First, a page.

Dealing with User Photos in Exchange 2010 and 2013

I recently update my teams internal documentation for how Photos are handled in Excahnge 2013 and figure it might be helpful to others, enjoy!


Outlook 2010 and Exchange 2010

Outlook 2010/Exchange 2010 pulls from the AD attribute thumbnailPhoto. This attribute can hold up to a 100K file but keep in mind this increases the size of the Active Directory database. The recommended size for Exchange 2010 and Outlook 2010 is a 10K file that is 96×96 pixels. These pictures are only displayed internally and are not accessible to anyone outside of the Exchange environment unless federation between other organizations has been put in place.

This attribute can be populated via the following methods:

  1. AD cmdlet
    1. $photo = [byte[]](Get-Content "C:\Photos\User.jpg" -Encoding byte)
    2. Set-ADUser USERNAME -Replace @{thumbnailPhoto=$photo}
  2. Exchange cmdlet
    1. Import-RecipientDataProperty -Identity USERNAME -Picture -FileData ([Byte[]]$(Get-Content -Path "C:\Photos\User.jpg" -Encoding Byte -ReadCount 0))
  3. 3rd party GUI tools  like AD Photo Edit

This attribute can be cleared via the following methods

  1. AD cmdlet
    1. Set-ADUser USERNAME -Clear Thumbnailphoto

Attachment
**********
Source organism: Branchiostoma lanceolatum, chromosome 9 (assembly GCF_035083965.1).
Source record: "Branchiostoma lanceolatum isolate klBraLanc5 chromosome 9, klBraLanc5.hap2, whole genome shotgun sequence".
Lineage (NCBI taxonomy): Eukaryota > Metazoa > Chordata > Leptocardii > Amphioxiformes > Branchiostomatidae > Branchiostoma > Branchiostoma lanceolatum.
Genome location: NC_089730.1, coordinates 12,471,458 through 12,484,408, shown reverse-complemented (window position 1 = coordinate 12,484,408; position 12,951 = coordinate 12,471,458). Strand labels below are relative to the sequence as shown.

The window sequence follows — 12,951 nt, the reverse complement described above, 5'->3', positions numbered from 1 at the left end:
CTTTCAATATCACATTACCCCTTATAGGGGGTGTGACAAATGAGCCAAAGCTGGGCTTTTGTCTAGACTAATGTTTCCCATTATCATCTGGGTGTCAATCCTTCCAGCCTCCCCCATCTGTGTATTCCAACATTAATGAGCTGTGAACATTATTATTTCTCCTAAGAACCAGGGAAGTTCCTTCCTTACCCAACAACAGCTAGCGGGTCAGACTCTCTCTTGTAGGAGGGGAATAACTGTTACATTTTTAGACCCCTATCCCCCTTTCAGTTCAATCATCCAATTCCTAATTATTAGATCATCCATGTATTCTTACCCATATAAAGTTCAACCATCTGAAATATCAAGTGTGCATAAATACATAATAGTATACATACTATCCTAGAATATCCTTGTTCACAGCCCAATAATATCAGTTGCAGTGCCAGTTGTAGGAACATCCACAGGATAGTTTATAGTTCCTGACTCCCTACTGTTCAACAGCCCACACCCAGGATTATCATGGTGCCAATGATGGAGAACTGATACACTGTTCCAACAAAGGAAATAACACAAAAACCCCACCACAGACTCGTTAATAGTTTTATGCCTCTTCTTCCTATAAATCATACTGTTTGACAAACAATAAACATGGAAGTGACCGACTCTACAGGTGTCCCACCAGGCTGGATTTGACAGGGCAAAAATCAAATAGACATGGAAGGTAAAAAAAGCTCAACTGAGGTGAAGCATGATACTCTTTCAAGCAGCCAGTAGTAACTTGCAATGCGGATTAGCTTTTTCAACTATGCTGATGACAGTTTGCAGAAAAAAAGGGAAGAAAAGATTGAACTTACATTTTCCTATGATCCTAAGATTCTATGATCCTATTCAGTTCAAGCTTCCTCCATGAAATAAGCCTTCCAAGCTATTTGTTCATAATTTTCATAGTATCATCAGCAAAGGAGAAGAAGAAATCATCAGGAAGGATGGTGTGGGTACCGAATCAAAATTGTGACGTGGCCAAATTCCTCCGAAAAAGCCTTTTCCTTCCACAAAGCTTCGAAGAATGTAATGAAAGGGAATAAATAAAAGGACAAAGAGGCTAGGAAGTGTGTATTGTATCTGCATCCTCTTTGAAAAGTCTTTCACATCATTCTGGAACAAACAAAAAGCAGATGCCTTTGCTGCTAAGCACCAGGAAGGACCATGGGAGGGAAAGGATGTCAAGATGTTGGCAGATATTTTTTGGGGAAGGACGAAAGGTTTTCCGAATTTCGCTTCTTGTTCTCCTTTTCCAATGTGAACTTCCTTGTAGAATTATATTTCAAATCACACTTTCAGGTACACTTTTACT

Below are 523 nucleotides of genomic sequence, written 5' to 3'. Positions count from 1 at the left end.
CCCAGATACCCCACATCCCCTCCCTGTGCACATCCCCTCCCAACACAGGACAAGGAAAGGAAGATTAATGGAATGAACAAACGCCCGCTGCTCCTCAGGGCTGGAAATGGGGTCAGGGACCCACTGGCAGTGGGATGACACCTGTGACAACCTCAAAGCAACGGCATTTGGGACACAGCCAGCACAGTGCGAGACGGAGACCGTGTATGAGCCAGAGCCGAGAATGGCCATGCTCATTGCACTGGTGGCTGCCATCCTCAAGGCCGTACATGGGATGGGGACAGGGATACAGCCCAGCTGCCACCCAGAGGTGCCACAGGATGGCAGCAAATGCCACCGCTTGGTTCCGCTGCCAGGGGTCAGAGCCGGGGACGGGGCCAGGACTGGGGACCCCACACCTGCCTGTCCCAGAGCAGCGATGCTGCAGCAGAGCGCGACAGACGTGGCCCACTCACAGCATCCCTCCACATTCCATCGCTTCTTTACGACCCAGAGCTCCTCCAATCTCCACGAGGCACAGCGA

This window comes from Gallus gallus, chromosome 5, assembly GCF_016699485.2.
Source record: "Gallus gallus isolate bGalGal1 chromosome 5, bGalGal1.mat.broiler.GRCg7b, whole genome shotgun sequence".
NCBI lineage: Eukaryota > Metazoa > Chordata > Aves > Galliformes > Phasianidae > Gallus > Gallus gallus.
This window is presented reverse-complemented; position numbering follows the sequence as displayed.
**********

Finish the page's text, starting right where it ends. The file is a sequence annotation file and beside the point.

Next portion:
2. Exchange cmdlet
    1. Set-Mailbox USERNAME -RemovePicture
  3. 3rd party GUI tools like AD Photo Edit
  4. Active Directory Service Interfaces Editor (ADSI Edit)
  5. Active Directory Users and computers
    1. Go to user account -> Attribute Editor -> thumbnailPhoto -> Clear

By default users have the ability to change their own attribute, but can only do so via a 3rd party tool like AD Photo Edit or via the command line. End users can be denied the ability to change their own thumbnailPhoto attribute in AD by denying  SELF the “Write thumbnailPhoto” permission on that user’s AD object. This needs to be done on each individual account and cannot be done at an OU level. The reason being is that by default an User account is allowed to edit its own personal information and this explicit allow on a user object takes precedence over an inherited deny from the OU. Currently no “one stop” method to change this attribute from a user perspective exists in Exchange 2010

Once the thumbnailPhoto attribute has been updated, Outlook 2010 Clients in online mode (and Outlook Web Access) will be able to see the picture immediately. Outlook 2010 clients in cached mode will see the picture the next time the Exchange Offline Address Book is updated, which is every day at 5AM, 11AM, and 5PM by default. Note that the OAB does not contain the actual picture files but directs the Outlook client to pull them from Active Directory.

Outlook 2010 clients in cached mode will download the Offline Address Book once every 24 hours. This can be forced at any time in Outlook 2010 by going to the Send / Receive Tab -> Send/Receive Groups drop down -> Download Address Book… .


Then a window labeled Offline Address book – USER NAME will pop-up, make sure the following settings are set:

  • Check the box for Download changes since last Send/Receive
  • Radio button for Full Details selected
  • From the Choose address book drop down select \Global Address List

Then click the OK button. Depending on the traffic to and from the Exchange server this process can take up to 30 minutes.